IRVING (105.3 THE FAN) – Coaching football is all about “putting people in position to succeed.’’ If the Dallas Cowboys were to apply that same philosophy to their own staff, to themselves – coaches putting coaches in position to succeed – Dallas would be announcing a subtle-but-meaningful change right about now.
Jason Garrett would be announcing his decision to once again serve as his own offensive coordinator/play-caller.
Is there any sort of alteration like that brewing, Jerry Jones?
“No,’’ the owner said flatly on 105.3 The Fan.
Was anything like that considered as the Cowboys enter their bye week, coach Garrett?
“That’s not something we’re really talking about,’’ Garrett said when I asked the question. “We just need to play better on offense.’’
The resistance to change is understandable. Garrett’s entire foundation – not just as a coach but as a person – is unflappability. And Jones’ stated position is sound as well.
“Being 5-5 is not acceptable,” Jones said. “But we can we can say we were close in four of the games we lost. … Don’t look at what happened to us the other night (in a 49-17 loss at New Orleans) and become panicky. I’m not going to address the coaching staff and whether they are safe. We are 5-5. We got players coming back. We got one of the best quarterbacks in the NFL. It doesn’t call for much change at all.”
Dallas is also in first place in the NFC East, does indeed get this needed time to rehab a battalion of injured standouts, and in the final six games of the season will oppose three teams (NFC East foes New York, Washington and Philadelphia) that the Cowboys have already defeated this season.
So there is no absolute reason to panic, it is true. Nor should there be a change-for-the-sake-of-change approach, despite the pressure from disgruntled fans who visualize a third straight 8-8 season for Garrett’s team.
Make a change in defensive leadership? That’s an impractical fantasy for those unhappy about Monte Kiffin. Dallas is elite in the category of takeaways, even as other defensive numbers put this crew on pace to be one of the statistically poorest in NFL history. But Kiffin’s lieutenant – the right organizational-chart guy to step up in his absence – is assistant Rod Marinelli. Marinelli is a loyal man; remember, he took a lesser job (D-line coach) in Dallas rather than stay on in Chicago (as D-coordinator) because Bears management fired his boss, head coach Lovie Smith.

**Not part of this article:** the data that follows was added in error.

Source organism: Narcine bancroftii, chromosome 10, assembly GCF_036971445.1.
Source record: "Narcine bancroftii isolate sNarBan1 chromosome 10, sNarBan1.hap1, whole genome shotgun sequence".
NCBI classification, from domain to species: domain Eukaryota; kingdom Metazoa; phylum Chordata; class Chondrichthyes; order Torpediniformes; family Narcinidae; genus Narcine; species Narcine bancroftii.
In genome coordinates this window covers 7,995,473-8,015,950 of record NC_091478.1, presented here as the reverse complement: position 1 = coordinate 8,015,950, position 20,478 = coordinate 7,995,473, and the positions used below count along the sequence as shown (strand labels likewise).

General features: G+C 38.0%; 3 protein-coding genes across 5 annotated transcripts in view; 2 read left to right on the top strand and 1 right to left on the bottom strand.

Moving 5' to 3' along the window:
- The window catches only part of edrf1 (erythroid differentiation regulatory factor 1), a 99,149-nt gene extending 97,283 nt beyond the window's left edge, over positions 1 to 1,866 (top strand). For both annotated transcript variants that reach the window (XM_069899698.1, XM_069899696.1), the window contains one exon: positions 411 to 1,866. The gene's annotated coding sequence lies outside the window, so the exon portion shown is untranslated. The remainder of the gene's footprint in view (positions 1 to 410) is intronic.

Marinelli is not going to step across Kiffin’s fallen body. Besides, if Marinelli has some magical solutions, he’s already on-staff and is free to pull those tricks from his sleeve.
Ah, but Garrett? He agreed to take his hands off the play-calling steering wheel at the end of last season at the urging of ownership. He handed the responsibility to offensive coordinator Bill Callahan.
The results? A lack of results.
If most of us are Jason Garrett, we certainly propose the idea to our ownership. We wouldn’t sell ourselves as the panacea, as we realize that we lost this play-calling responsibility in the first place because the production was flawed. But we can note that while we don’t support change-for-the-sake-of-change alterations, we do believe that even with the same recipe (playbook) and ingredients (players), a different chef might cook up a better meal.
We can note that our status as “walk-around coach’’ isn’t doing our failing defense any good.
We can cite recent history of teams that have made such a change looking for a spark … and the positive results. Jim Fassel put himself in charge of his own offense mid-season with the 2002 Giants in at 3-4 (nudging aside Sean Payton) and New York won its final four games to make the playoffs In 2006, Brian Billick fired his Ravens coordinator (ironically, Fassel) even with their 4-2 record. Billick led Baltimore to a 13-win season. Last December, the Ravens did it again, firing offensive coordinator Cam Cameron and promoting Jim Caldwell and ended up winning the Super Bowl.
If we were Jason Garrett — fully in charge of the Dallas offense until this season – we would be citing the history. And we would be itching to be fully in charge again.
Part of the natural itch: We as a coach can inform your boss that if we are going down (and if the Cowboys don’t make the playoffs, “going down’’ is likely Garrett’s fate) we’d like to do it our way. We’d like to give it your best, last shot. We’d like to have the finest offensive mind in the organization – ours – in place in order to save a season, save careers, save face.
Oh, and if the request is made and the boss says no?
You know even more about your fate being tied to playoffs-or-else, about your fate being sealed.
We asked Garrett if, hypothetically and despite the omnipotence of his boss, if he had the authority to take over play-calling duties if he thought that the best action. In other words, forget about “asking the boss.’’ Could he just flip the authoritative switch.
“Absolutely,’’ the coach said without equivocation.
Jason Garrett knows that coaching football is all about putting people in position to succeed. His best shot at achievement this year is to do himself the same favor he does his players.
Should he attempt to better himself and his team by becoming his own play-caller?
“Absolutely,’’ I say without equivocation.
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